Practically every American over the age of 30 remembers exactly where they were and what they were doing that clear morning of September 11, 2001.
Almost 3,000 people were killed when 19 militants associated with the extremist group al Qaeda commandeered four civilian aircraft, crashing them into the World Trade Center, the Pentagon, and a field in Pennsylvania. The horror, pain, and grief of that tragic moment and the days that followed are seared painfully into our memories.
What figures less prominently in our collective consciousness is the horror, pain, and grief that other innocent civilians have experienced as a direct or indirect result of the U.S. response to the 9/11 attacks.
What figures less prominently in our collective consciousness is the horror, pain, and grief that other innocent civilians have experienced as a direct or indirect result of the U.S. response to the 9/11 attacks. Since 2001, more than 387,000 civilians have been killed during U.S. wars in Afghanistan, Pakistan, Iraq, Syria, Yemen, and other countries. Most of that violence has been carried out without significant media or public attention in the United States.
The decision to treat the 9/11 attacks as a war rather than as a matter for law enforcement was a fateful one. Previous acts of international terrorism, such as the 1993 World Trade Center bombing, were addressed through the U.S. legal system, with the responsible parties arrested, tried, convicted, and sentenced in civilian courts.
This time, Congress acted quickly to approve an open-ended Authorization for Use of Military Force (AUMF) against not only the group that conducted the assault, but against “those nations, organizations, or persons [the President] determines planned, authorized, committed, or aided the terrorist attacks that occurred on September 11, 2001, or harbored such organizations or persons.” Only one member of Congress, Rep. Barbara Lee (CA-13), stood up to vote against that authorization.
That language has been stretched far beyond its original purpose, resulting in more than 20 years of war, $8 trillion in U.S. government spending, and the displacement of 38 million people. According to the Brown University Costs of War project, from 2018 to 2020, the United States conducted militarized counterterrorism operations in 85 countries around the world, including air and drone strikes in at least seven countries. Most of these operations were conducted with limited congressional oversight and little public knowledge. Of the current 535 senators and representatives, only 72 were present for the 2001 vote. The rest have never voted to authorize any of the current wars.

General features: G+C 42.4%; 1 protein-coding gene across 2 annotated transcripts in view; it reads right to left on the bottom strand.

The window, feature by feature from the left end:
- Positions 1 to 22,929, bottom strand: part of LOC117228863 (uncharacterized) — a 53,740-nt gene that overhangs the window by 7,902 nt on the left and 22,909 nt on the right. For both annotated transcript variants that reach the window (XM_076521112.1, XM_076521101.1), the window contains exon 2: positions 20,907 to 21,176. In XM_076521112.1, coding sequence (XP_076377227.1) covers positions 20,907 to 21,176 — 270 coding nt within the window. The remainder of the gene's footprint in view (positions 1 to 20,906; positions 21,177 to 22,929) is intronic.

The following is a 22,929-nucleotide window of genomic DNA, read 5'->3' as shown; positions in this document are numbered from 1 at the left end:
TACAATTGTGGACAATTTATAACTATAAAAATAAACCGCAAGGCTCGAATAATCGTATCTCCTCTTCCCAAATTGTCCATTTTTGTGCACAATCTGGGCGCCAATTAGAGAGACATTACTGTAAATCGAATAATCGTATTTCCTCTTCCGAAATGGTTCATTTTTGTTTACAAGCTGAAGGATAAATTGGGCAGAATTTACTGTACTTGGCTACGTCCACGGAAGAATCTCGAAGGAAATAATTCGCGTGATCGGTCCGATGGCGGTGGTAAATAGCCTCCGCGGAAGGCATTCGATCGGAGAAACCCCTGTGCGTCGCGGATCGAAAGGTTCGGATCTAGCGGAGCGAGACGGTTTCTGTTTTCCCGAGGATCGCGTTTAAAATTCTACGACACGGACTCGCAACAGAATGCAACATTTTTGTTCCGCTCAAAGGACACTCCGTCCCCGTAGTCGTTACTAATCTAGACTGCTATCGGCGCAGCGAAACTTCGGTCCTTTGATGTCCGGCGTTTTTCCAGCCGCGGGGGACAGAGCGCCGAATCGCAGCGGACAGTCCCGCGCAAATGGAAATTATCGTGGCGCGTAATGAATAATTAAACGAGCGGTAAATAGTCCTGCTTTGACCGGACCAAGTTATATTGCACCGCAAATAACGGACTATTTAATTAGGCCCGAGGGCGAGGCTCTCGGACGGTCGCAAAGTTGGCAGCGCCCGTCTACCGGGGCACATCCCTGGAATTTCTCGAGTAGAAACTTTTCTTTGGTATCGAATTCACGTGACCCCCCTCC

Despite the awesome power of the U.S. military, these wars have neither eliminated nor reduced international terrorism.
Despite the awesome power of the U.S. military, these wars have neither eliminated nor reduced international terrorism. As a new FCNL report details, the U.S. War on Terror has failed to achieve its goals, instead fueling conflict and militant recruitment and boosting anti-American sentiment.
Especially in countries the United States has bombed or invaded, or to which it has provided counterterrorism training and assistance, there are now more fighters and groups willing to engage in terrorism, and more civilian harm.
Quakers share a belief that the spirit of God lives in all of us, and that all lives have equal value. As we reflect on the terrible loss of life on that fateful day 21 years ago, let us also grieve the innocent civilians who have died in the wars that followed, and take action to stop the carnage. It’s time to repeal the blank check for war known as the 2001 AUMF, as well as the outdated and dangerous 2002 law that authorized force against the Saddam Hussein regime in Iraq. Saddam Hussein is long gone, and the Iraq war was declared over in 2011, so leaving the authorization on the books makes it easier for presidents to launch new wars without a vote by Congress, as required under the Constitution.
As a practical and moral matter, we must find a more peaceful way to protect people from harm and prevent the outbreak of violent conflict. The first step is recognizing that the current approach is unnecessary and ineffective, and only compounds the challenges facing our nation.